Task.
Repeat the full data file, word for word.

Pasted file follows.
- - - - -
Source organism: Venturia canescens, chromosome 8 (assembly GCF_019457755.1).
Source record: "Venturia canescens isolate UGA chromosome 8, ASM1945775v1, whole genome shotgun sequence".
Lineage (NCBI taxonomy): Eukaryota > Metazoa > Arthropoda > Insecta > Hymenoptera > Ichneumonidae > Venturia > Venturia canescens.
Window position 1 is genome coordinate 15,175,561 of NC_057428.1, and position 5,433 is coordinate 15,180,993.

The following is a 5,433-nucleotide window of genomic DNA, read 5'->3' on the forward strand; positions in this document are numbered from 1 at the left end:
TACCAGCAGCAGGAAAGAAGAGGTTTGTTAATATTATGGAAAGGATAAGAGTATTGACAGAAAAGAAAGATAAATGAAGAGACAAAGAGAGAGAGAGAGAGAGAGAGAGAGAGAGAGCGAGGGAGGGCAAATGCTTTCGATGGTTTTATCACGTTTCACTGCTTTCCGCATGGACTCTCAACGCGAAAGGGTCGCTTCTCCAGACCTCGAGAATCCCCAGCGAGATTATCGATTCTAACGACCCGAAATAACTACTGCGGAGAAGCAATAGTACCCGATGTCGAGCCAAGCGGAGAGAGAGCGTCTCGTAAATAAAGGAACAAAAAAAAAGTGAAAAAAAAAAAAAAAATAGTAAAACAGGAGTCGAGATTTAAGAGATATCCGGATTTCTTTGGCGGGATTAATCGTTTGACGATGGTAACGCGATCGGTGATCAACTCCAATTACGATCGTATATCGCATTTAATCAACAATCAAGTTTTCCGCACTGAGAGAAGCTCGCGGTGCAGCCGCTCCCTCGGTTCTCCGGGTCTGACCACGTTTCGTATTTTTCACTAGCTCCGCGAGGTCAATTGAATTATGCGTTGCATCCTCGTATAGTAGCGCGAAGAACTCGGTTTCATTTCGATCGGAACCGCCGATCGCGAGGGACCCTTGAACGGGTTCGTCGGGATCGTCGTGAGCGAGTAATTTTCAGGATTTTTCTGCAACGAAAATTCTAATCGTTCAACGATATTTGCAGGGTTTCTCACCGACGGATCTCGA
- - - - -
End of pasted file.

Source organism: Venturia canescens, chromosome 8 (assembly GCF_019457755.1).
Source record: "Venturia canescens isolate UGA chromosome 8, ASM1945775v1, whole genome shotgun sequence".
Lineage (NCBI taxonomy): Eukaryota > Metazoa > Arthropoda > Insecta > Hymenoptera > Ichneumonidae > Venturia > Venturia canescens.
Window position 1 is genome coordinate 15,175,561 of NC_057428.1, and position 5,433 is coordinate 15,180,993.

The following is a 5,433-nucleotide window of genomic DNA, read 5'->3' on the forward strand; positions in this document are numbered from 1 at the left end:
TACCAGCAGCAGGAAAGAAGAGGTTTGTTAATATTATGGAAAGGATAAGAGTATTGACAGAAAAGAAAGATAAATGAAGAGACAAAGAGAGAGAGAGAGAGAGAGAGAGAGAGAGAGCGAGGGAGGGCAAATGCTTTCGATGGTTTTATCACGTTTCACTGCTTTCCGCATGGACTCTCAACGCGAAAGGGTCGCTTCTCCAGACCTCGAGAATCCCCAGCGAGATTATCGATTCTAACGACCCGAAATAACTACTGCGGAGAAGCAATAGTACCCGATGTCGAGCCAAGCGGAGAGAGAGCGTCTCGTAAATAAAGGAACAAAAAAAAAGTGAAAAAAAAAAAAAAAATAGTAAAACAGGAGTCGAGATTTAAGAGATATCCGGATTTCTTTGGCGGGATTAATCGTTTGACGATGGTAACGCGATCGGTGATCAACTCCAATTACGATCGTATATCGCATTTAATCAACAATCAAGTTTTCCGCACTGAGAGAAGCTCGCGGTGCAGCCGCTCCCTCGGTTCTCCGGGTCTGACCACGTTTCGTATTTTTCACTAGCTCCGCGAGGTCAATTGAATTATGCGTTGCATCCTCGTATAGTAGCGCGAAGAACTCGGTTTCATTTCGATCGGAACCGCCGATCGCGAGGGACCCTTGAACGGGTTCGTCGGGATCGTCGTGAGCGAGTAATTTTCAGGATTTTTCTGCAACGAAAATTCTAATCGTTCAACGATATTTGCAGGGTTTCTCACCGACGGATCTCGA